future Vietnam, he would not have had the power to do so because Cambodia at
this time was a French protectorate only, not a colony.
Therefore, the international law principle of utis posseditis (colonial
administrative division become international boundary after de-colonization)
does not apply to this case, and the Brevie line should not be taken as an
official delineation of territory, especially considering Brevie himself
expressly stated that “the question of territorial dependence of these islands
Vietnam's own position casts
further doubt as to the legitimacy of using the Brevie line to demarcate
Cambodian-Vietnam boundaries. Successive Vietnamese governments, including the
current one, have not recognized the Brevie Line as maritime border.
Considering traditional title, Vietnam as colonizing power, and the
island’s location, Cambodia is entitled to possession of the island of Koh
Unlike prior regimes, the Khmer
Rouge did not make any claim to Koh Tral at all. They in fact begged the Vietnamese to recognize the Brevie
Line as the official boundary, thus willing to accept the application of the
international law principle of Uti Possidetis (although as stated above, this
principle does not strictly apply to Cambodia as it was only a protectorate).
In doing so, the KR reminded the Vietnamese of its 1967 Declaration that
Vietnam respected the Brevie Line as the boundary.
Vietnam refused to apply international law and ignored its 1967
Declaration. Instead, Vietnam
demanded that Cambodia concede even more of its territorial waters.
As is documented in the minutes of the negotiations, the KR vehemently
objected to the demand and announced that they would not give Vietnam an inch
past the Brevie line.
Vietnam did not want to accept
the Brevie Line as a boundary and insisted that the principle of equidistance be
used instead because by using the latter principle to determine maritime
ownership (i.e., a line of equidistance between Cambodian and Vietnamese islands
lying north and south of the Brevie Line), Vietnam would gain an area of sea and
seabed measuring at least 860 square nautical miles.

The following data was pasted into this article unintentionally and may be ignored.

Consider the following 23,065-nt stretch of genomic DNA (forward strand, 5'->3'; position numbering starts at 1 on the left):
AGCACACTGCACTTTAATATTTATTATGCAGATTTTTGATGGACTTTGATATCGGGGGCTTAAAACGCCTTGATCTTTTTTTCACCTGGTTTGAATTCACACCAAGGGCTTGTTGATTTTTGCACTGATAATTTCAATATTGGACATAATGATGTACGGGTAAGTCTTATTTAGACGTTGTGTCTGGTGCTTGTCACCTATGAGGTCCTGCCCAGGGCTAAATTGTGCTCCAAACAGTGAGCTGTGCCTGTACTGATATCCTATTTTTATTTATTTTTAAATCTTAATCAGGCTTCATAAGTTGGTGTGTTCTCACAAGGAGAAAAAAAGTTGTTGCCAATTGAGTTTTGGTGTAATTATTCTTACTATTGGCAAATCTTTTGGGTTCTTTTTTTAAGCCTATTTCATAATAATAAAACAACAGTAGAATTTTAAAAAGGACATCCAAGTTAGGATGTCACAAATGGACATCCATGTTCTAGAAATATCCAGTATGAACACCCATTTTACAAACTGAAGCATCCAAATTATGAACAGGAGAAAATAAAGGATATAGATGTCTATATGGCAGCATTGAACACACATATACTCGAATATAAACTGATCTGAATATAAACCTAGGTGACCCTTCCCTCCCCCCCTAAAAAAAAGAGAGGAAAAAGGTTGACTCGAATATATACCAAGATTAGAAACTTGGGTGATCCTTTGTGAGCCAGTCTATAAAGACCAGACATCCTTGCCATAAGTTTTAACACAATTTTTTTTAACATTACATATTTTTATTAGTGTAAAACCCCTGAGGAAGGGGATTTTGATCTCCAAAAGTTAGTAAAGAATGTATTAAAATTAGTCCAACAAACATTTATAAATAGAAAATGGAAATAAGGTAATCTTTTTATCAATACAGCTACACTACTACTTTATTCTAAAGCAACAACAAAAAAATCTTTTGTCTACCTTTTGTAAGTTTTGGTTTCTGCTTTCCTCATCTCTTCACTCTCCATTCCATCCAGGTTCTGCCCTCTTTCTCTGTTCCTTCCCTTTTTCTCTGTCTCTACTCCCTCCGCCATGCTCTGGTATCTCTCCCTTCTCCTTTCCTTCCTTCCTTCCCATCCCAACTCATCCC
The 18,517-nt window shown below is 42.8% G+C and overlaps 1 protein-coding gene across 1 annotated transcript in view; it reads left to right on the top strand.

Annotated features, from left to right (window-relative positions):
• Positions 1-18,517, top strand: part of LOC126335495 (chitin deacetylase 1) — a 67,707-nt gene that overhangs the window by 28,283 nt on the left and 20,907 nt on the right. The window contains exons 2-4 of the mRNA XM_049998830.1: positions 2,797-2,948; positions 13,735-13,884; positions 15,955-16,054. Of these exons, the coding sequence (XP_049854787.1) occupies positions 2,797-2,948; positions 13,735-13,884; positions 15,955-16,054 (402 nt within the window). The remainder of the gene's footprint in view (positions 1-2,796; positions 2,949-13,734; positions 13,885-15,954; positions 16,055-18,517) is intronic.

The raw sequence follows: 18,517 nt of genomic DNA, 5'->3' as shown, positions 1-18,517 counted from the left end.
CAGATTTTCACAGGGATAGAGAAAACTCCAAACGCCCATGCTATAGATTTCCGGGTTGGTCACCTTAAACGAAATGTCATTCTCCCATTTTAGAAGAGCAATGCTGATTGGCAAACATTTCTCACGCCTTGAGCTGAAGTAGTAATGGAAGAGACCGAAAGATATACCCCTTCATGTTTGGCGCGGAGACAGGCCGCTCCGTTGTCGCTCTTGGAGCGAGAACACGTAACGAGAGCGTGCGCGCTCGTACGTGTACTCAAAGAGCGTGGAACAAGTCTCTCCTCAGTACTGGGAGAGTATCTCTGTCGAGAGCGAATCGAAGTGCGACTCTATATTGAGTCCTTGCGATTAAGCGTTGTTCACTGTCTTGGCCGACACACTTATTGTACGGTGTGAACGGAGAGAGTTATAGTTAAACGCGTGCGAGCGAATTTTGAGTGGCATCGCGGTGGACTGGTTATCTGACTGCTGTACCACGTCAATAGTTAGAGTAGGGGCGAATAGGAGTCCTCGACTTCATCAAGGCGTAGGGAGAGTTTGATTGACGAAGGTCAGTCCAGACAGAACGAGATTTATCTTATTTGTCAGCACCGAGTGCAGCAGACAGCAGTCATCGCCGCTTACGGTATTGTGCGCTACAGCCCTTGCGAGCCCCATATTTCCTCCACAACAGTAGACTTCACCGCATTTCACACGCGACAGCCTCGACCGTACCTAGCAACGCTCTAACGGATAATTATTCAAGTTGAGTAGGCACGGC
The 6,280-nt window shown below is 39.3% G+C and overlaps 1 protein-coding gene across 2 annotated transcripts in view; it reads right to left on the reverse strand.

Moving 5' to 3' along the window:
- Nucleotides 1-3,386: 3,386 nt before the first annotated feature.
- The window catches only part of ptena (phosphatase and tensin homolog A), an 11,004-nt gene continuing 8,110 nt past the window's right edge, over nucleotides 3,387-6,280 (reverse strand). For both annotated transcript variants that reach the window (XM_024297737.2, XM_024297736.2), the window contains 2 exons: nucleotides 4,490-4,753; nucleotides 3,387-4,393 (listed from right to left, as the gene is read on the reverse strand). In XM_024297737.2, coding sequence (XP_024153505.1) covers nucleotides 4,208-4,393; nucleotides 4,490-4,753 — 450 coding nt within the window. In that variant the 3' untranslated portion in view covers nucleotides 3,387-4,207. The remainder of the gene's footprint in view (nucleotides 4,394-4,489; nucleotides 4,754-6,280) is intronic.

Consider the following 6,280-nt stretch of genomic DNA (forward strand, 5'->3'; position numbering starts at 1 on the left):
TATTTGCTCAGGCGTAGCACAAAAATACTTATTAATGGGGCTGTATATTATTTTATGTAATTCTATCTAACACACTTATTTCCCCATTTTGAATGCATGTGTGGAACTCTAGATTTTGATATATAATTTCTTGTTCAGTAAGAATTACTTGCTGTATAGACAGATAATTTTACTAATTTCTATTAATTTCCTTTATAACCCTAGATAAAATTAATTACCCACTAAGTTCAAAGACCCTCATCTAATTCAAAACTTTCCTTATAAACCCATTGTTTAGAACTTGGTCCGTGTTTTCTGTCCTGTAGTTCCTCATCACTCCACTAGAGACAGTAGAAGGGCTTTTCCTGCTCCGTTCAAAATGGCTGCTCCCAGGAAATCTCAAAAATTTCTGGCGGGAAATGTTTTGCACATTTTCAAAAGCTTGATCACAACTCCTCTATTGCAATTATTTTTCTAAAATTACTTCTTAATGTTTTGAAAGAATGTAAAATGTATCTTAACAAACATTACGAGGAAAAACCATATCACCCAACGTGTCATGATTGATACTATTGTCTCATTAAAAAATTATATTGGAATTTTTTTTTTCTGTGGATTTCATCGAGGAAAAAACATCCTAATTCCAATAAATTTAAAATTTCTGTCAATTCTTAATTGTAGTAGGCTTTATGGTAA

Vietnam ignored the fact that the equidistance principle had been
abandoned in international law since 1969.
Additionally, Vietnam, in August 1978, made an unreasonable and
unjustifiable claim to Koh Poulo Wai, an island north of the Brevie Line.
The KR Foreign Ministry through its Radio Phnom Penh rightly reacted:
“Poulo Wai and the surrounding territorial waters have been under the
sovereignty of Cambodia since time immemorial” (Honolulu Advertiser 21/8/78).
The KR’s refusal to give in to
Vietnam’s demands is one reason why Vietnam invaded Cambodia in December 1978.
As a result, the Heng Samrin/Hun Sen regime signed treaties of 1983 and
1985 (likely under Vietnamese instruction or force) giving all the disputed
territories to Vietnam. The
so-called Historical Waters Treaty of 1982 signed by Hun Sen and Nguyen Co Thach
basically gave to Vietnam the territorial waters it had demanded of the KR (See
Map attached to this 1982 Treaty). As
these treaties were sign while Vietnamese troops were occupying Cambodia
(meaning there is a high probability they were signed by officials under threat
or duress), their validity is subject to scrutiny.
Passage of Time
Has Cambodia legally lost
Kampuchea Krom and Koh Trol due to the fact that the Vietnamese and French have
been colonizers of these territories for so many years?
Passage of time does not affect
a nation's rightful title to territories once under its rule, as foreign
colonization in Southeast Asia and elsewhere demonstrate.
The Philippines was conquered and colonized by foreign powers from 1564
to 1946. It remained a colony of
Spain from 1564 until 1898, when, after Spain lost its war to US forces led by
Admiral Dewey, it was forced by the 1898 treaty to sell the Philippines to
America for 20 dollars. The
Philippines thereafter remained under American rule until July 1946, for a total
of 382 years under colonization. Another
similar precedent is the State of Israel which was only “re-established” in
1948 after a 2000-year absence. Assuming that the Vietnamese completed their colonization of
Khmer Krom in 1789, by 1946 the Khmer delta territories have only been colonized
for approximately 157 years, by 2002, 213 years.
De-colonization is compulsory
under international law and the UN Charter, to which Vietnam is a party.
The boundary line between Kep/Kompong Som and Koh Tral are collateral
to the central issue of de-colonization.
Under international law, Cambodia has neither lost Kampuchea Krom nor
any other Khmer Krom territories.
>>> Read letters by the author to King
Sihanouk (Sept 02) and Chairman
of Cambodia-Vietnam Border Commission
Var Kim Hong (Feb 03)
further addressing Cambodian
territorial boundaries >>>
>>> Learn more about the Khmer Krom at the
Khmer Kampuchea Krom Federation website